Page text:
The Mysteries of Arthur J Rees
Arthur J Rees was the author of 22 books, all in the period 1913-40. Most of them are thrillers, often with a macabre or supernatural dimension. But usually the apparently unearthly turns out to be a false lead, or is not focal to the plot: though in some a certain amount of doubt is left, and in others the uncanny is more fully in play.The books make good use of local folklore and singular history. Some are set in Sussex, where Rees lived in the Nineteen Twenties and Thirties, beneath the crests of legend-haunted Chanctonbury and Cissbury Rings: but there are also atmospheric settings in Norfolk, Cornwall and Wales. A few titles will give a flavour of his work: The Shrieking Pit; The Hand in the Dark; The Threshold of Fear; Cup of Silence.
Not all of his books are thrillers. His first, The Merry Marauders (1913) is a light-hearted tale about a theatre company touring New Zealand. He also wrote romances, and compiled a book of passages from Sussex diaries. Two of his early books were written in collaboration with a John Reay Watson, about whom even less is known than about him.
Rees has somehow mostly evaded recognition and revival, possibly because his books can be a bit over-long, or because they do not always involve pure crime and detection, as some aficionados prefer. For a while his books were not too difficult to find second-hand, but recently there has been a moderate increase in interest in them.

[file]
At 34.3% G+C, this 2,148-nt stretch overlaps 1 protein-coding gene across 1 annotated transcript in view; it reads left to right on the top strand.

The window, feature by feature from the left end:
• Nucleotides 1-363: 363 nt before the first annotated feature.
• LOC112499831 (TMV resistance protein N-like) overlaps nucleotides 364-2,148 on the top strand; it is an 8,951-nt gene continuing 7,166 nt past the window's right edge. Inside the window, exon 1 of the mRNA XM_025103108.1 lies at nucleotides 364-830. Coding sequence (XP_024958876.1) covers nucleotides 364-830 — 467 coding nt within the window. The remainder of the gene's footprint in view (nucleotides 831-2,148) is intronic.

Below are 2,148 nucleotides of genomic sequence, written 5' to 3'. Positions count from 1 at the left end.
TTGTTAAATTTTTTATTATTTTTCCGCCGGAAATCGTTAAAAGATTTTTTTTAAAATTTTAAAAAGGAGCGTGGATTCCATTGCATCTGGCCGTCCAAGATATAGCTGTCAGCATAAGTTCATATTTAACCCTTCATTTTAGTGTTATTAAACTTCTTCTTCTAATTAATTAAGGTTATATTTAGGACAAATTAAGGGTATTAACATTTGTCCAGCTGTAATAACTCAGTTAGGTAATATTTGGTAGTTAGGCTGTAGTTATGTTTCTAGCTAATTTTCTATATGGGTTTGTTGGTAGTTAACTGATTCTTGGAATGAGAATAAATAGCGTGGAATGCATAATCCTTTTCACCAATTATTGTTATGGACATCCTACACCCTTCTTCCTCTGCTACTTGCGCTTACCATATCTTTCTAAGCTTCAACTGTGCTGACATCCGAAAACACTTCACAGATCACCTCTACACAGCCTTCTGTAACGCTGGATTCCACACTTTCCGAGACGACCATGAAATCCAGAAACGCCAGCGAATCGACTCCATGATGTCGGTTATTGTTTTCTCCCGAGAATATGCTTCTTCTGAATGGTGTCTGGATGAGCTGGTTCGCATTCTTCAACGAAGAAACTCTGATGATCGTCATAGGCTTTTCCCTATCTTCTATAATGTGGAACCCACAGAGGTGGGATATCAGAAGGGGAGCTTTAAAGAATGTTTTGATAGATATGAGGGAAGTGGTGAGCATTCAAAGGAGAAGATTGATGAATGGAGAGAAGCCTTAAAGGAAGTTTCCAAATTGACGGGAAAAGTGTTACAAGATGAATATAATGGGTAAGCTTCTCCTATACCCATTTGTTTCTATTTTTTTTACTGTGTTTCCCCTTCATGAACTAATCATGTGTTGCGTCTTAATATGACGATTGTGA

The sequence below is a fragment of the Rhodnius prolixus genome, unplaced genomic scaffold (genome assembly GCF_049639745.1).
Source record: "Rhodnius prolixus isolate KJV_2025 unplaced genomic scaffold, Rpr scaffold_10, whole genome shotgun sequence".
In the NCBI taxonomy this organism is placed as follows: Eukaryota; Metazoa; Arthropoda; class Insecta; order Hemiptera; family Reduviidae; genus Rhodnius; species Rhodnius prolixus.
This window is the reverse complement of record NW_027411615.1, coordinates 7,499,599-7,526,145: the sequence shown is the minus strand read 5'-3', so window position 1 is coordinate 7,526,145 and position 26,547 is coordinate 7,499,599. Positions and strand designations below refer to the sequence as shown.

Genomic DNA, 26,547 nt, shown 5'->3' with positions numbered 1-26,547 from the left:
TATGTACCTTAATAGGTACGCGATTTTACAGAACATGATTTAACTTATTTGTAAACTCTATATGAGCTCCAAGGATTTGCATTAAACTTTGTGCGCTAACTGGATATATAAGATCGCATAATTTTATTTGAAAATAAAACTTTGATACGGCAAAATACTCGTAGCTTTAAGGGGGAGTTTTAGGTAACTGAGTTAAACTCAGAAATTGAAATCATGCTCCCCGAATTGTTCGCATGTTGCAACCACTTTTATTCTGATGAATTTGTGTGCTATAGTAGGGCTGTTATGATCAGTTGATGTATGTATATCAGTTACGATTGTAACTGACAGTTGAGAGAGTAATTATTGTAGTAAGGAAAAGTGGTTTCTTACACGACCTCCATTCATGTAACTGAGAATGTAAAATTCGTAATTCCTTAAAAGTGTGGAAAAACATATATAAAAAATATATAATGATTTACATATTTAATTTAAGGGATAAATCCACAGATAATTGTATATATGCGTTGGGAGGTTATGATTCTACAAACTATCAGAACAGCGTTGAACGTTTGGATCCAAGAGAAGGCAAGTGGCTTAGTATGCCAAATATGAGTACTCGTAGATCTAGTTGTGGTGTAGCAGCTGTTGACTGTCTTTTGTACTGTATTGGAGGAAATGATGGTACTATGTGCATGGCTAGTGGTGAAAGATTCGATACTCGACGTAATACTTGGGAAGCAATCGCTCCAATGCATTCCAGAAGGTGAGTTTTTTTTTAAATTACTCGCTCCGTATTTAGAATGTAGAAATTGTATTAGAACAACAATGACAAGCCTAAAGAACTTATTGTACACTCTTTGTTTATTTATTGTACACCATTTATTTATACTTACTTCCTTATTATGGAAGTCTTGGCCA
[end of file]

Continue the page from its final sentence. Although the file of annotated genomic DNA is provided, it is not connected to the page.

A few years ago, a local historian recorded some memories of Rees from a resident who had known him when she was young. He lived with his wife in the hamlet of Nepcote, near the village of Findon, four miles north of Worthing, West Sussex. His bungalow, Nettledown, was on the lane leading to the ancient hill-fort of Cissbury Ring. It was in fact not much more than a shanty, with wooden walls and a corrugated iron roof that used to resound heavily whenever rain fell, matched only by the clatter of his typewriter as he worked assiduously at his books. After a hard day’s work, Rees would take a ‘constitutional’, over the downs. His home has long since been demolished and the property incorporated into the garden of another house, Thistledown.
Rees clearly had a genuine interest in the landscape and lore of the Sussex downland, and further afield. He describes sinister terrain with real gusto and can invoke foul weather with dark allure. In Cup of Silence: A Romance of the South Downs (1924) we are told that when clouds settle on the top of the ring of trees on its summit, the shepherds say it is “Chanctonbury putting on its night-cap,” an omen of bad weather: and the storm that follows in the book is vigorously evoked. In a short preface, Rees notes that “the hand of man has already wrought its changes upon a part of the downs” in the story, adding that modernity may yet “finally invade and destroy the inviolateness of the downs around Cissbury and Chanctonbury, which as yet remain the “cup of silence” of the story and the dream country of the book.”Researcher Sean Williams compiled as much information as he could about Rees from various sources in a 2009 post. As this shows, even in the age of the internet it can be hard to trace definite details about a figure whose work has been long out of the limelight: sometimes even basic facts are contradictory and there remain gaps.